Agence France-Presse

Manning wants Obama's pardon for leak done 'out of a love for my country'

US Army Pvt. Bradley Manning, who wants to be recognized as a woman and now goes by Chelsea, is escorted by military police as she arrives for her sentencing at a military court facility on Aug. 21, 2013.
Credit: Mark Wilson

Chelsea Manning — the Army private sentenced to 35 years in prison for leaking classified documents to anti-secrecy website WikiLeaks — is now seeking a presidential pardon.

Manning asked President Obama to release her from prison because, as she wrote in her application, "The decisions that I made in 2010 were made out of a concern for my country and the world we live in."

Manning, formerly known as Bradley Manning, was found guilty of leaking more than 700,000 documents including battlefield reports, diplomatic cables and video of a US helicopter attack that killed civilians.

She was sentenced to 35 years in prison, but will be eligible for parole in eight years. The 25-year-old is now an inmate at the central military prison at Ft. Leavenworth, Kansas.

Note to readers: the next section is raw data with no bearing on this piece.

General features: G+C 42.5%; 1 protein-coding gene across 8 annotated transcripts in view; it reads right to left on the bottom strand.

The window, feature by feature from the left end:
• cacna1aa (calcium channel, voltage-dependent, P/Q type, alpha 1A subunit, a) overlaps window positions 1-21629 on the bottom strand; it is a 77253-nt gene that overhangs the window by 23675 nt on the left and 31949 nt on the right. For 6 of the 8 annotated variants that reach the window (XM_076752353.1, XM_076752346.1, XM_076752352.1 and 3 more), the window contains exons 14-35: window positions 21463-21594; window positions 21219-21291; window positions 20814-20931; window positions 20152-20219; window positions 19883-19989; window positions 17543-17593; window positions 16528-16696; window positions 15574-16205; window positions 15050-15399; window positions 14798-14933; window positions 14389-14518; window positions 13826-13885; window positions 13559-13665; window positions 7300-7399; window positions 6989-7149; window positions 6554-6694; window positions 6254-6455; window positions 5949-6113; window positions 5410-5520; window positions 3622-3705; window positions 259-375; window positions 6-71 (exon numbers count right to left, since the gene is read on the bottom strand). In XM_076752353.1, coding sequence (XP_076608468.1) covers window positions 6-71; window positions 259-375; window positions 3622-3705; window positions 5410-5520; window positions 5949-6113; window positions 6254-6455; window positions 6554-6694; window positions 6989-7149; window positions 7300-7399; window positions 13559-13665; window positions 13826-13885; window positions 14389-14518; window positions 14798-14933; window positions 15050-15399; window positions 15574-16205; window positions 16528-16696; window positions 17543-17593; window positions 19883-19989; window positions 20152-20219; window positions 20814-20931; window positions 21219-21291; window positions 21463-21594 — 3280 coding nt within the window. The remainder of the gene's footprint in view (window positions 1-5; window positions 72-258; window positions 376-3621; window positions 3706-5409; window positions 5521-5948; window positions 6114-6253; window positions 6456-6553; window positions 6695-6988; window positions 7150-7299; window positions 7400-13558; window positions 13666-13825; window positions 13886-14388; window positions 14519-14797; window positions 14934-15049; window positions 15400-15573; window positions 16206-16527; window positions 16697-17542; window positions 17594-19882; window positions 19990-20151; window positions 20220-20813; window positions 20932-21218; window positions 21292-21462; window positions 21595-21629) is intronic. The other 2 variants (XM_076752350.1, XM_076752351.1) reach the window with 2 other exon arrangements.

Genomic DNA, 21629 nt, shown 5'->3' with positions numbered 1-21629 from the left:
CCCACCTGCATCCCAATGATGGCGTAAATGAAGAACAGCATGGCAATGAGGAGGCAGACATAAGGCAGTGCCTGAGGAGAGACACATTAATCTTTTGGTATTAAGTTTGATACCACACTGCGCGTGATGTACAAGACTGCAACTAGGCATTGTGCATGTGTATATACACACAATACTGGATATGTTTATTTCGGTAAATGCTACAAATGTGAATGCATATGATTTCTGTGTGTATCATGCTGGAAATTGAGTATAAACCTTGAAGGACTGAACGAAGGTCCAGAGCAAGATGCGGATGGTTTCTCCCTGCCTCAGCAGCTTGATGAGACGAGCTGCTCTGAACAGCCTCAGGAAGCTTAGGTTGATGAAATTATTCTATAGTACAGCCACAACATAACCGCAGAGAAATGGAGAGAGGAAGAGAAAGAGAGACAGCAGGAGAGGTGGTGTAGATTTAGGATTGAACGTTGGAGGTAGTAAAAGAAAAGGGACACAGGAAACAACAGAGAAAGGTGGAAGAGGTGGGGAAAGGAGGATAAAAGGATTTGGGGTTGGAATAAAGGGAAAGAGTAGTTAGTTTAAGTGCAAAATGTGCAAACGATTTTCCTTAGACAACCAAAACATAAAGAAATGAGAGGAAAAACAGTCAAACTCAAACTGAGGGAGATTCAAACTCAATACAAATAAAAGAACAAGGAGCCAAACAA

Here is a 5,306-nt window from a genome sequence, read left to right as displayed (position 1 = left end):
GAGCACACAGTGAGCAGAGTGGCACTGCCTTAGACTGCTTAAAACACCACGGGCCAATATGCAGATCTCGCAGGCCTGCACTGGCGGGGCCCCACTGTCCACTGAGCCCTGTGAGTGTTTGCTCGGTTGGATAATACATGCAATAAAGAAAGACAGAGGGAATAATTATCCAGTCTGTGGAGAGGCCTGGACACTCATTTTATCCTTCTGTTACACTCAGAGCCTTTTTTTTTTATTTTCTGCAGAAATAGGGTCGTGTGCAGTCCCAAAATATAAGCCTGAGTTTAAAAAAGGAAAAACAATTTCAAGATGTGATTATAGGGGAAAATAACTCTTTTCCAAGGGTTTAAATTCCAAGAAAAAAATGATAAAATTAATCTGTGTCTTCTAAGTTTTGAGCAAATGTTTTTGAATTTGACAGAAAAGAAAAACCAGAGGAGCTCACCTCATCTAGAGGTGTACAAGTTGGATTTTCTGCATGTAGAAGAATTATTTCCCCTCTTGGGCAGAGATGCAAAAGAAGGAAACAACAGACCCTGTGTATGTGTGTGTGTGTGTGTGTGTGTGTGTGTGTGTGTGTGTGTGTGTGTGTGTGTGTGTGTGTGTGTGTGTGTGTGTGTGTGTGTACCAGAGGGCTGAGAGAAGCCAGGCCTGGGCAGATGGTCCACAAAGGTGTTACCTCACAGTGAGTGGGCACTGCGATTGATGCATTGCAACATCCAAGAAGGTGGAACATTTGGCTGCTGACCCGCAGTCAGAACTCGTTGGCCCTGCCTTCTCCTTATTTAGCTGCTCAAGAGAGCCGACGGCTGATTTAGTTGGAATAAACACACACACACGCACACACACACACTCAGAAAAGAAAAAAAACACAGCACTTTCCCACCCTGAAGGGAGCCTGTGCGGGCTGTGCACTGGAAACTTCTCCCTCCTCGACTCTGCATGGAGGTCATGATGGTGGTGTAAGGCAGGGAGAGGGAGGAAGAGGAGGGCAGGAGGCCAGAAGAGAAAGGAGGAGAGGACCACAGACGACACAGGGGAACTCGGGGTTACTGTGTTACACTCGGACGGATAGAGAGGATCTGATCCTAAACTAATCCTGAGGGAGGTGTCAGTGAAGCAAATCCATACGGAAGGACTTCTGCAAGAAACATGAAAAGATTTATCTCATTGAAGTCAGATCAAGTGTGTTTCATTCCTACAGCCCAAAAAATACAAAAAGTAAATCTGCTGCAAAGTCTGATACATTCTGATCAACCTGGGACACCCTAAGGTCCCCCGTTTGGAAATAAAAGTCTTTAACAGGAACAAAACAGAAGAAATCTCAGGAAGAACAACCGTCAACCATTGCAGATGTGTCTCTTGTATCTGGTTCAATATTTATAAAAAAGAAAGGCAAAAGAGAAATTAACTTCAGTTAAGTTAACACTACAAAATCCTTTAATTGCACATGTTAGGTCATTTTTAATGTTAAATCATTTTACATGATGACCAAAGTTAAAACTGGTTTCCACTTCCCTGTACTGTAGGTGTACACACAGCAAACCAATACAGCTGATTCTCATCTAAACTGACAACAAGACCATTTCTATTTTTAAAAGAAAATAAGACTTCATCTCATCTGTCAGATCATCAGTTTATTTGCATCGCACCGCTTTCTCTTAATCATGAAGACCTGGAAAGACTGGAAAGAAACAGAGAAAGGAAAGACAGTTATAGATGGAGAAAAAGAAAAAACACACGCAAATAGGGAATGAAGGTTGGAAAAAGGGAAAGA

Manning announced her desire to live as a woman and be referred to as "Chelsea" shortly after her conviction.

In her application filed Tuesday, Manning said she leaked the documents to show that the US government "consciously elected to devalue human life both in Iraq and Afghanistan," reported The Associated Press.

"When we engaged those that we perceived were the enemy, we sometimes killed innocent civilians. Whenever we killed innocent civilians, instead of accepting responsibility for our conduct, we elected to hide behind the veil of national security and classified information in order to avoid any public accountability," she added.

It's unlikely that President Obama will approve the pardon request. The leak — the biggest in US history — was an embarrassment to the White House.

Human rights group Amnesty International filed a letter in support of Manning's pardon request.

"While the U.S. government has the inherent right to maintain the security of classified information, national security cannot be a blanket justification to withhold information about serious human rights violation," wrote Anne FitzGerald, Amnesty's director of research and crisis response.

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